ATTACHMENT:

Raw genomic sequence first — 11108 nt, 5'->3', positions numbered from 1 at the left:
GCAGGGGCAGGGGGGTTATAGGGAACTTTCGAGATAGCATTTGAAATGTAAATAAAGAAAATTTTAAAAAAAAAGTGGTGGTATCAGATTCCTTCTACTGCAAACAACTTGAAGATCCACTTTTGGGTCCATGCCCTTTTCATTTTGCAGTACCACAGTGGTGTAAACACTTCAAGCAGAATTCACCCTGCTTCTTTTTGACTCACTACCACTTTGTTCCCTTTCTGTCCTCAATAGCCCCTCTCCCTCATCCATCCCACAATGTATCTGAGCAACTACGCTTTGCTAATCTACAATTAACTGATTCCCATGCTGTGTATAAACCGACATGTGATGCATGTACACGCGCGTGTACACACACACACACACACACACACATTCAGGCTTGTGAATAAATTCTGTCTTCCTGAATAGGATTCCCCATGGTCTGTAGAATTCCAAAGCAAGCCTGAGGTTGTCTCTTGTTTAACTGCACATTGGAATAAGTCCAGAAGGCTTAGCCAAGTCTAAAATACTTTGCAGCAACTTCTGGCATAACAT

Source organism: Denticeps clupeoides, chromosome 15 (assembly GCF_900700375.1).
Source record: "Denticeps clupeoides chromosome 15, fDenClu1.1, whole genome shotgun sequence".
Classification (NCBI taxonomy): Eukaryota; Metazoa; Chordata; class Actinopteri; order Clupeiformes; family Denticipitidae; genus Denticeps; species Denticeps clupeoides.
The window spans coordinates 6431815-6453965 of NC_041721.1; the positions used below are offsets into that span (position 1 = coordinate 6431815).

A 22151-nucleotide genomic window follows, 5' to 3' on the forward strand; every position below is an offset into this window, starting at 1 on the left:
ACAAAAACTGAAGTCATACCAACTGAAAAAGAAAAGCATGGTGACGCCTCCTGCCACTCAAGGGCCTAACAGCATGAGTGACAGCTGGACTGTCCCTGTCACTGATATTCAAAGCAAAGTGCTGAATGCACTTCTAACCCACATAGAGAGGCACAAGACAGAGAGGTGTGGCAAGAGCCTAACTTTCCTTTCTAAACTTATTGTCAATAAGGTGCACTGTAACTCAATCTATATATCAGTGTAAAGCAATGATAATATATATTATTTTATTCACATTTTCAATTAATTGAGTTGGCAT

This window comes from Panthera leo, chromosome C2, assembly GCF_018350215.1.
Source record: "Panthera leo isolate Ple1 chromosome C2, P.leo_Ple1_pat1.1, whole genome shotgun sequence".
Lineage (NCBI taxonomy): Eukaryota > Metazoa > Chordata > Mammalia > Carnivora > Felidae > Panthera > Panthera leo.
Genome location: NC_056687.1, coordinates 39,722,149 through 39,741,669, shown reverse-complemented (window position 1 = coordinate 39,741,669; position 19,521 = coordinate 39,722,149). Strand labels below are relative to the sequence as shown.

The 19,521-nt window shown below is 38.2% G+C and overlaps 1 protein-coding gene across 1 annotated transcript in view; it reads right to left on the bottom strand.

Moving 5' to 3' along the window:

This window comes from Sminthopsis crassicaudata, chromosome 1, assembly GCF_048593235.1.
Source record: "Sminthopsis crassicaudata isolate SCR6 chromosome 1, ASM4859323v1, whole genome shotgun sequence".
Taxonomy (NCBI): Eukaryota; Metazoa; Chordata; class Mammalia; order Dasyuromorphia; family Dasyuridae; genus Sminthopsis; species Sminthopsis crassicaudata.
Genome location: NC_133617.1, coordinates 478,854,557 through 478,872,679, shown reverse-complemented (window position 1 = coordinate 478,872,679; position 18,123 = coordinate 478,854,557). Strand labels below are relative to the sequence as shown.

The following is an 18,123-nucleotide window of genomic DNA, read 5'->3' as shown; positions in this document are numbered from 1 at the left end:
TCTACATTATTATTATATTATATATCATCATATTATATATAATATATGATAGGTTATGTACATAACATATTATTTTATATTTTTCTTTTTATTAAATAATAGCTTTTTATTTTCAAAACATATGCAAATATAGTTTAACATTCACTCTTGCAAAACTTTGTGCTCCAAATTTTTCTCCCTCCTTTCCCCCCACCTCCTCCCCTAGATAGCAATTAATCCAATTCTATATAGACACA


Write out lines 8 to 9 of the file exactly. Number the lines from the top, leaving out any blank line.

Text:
ACAAAAACTGAAGTCATACCAACTGAAAAAGAAAAGCATGGTGACGCCTCCTGCCACTCAAGGGCCTAACAGCATGAGTGACAGCTGGACTGTCCCTGTCACTGATATTCAAAGCAAAGTGCTGAATGCACTTCTAACCCACATAGAGAGGCACAAGACAGAGAGGTGTGGCAAGAGCCTAACTTTCCTTTCTAAACTTATTGTCAATAAGGTGCACTGTAACTCAATCTATATATCAGTGTAAAGCAATGATAATATATATTATTTTATTCACATTTTCAATTAATTGAGTTGGCAT

This window comes from Panthera leo, chromosome C2, assembly GCF_018350215.1.